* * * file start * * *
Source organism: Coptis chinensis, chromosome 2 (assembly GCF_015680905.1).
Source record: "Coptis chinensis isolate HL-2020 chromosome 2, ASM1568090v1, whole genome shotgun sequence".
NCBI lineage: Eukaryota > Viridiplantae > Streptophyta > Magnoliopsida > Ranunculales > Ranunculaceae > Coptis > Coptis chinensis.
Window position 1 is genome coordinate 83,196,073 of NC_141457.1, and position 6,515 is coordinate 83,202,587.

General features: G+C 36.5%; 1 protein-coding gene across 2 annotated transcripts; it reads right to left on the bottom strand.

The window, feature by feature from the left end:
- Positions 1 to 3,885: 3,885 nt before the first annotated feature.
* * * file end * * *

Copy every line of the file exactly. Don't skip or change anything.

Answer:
Source organism: Coptis chinensis, chromosome 2 (assembly GCF_015680905.1).
Source record: "Coptis chinensis isolate HL-2020 chromosome 2, ASM1568090v1, whole genome shotgun sequence".
NCBI lineage: Eukaryota > Viridiplantae > Streptophyta > Magnoliopsida > Ranunculales > Ranunculaceae > Coptis > Coptis chinensis.
Window position 1 is genome coordinate 83,196,073 of NC_141457.1, and position 6,515 is coordinate 83,202,587.

General features: G+C 36.5%; 1 protein-coding gene across 2 annotated transcripts; it reads right to left on the bottom strand.

The window, feature by feature from the left end:
- Positions 1 to 3,885: 3,885 nt before the first annotated feature.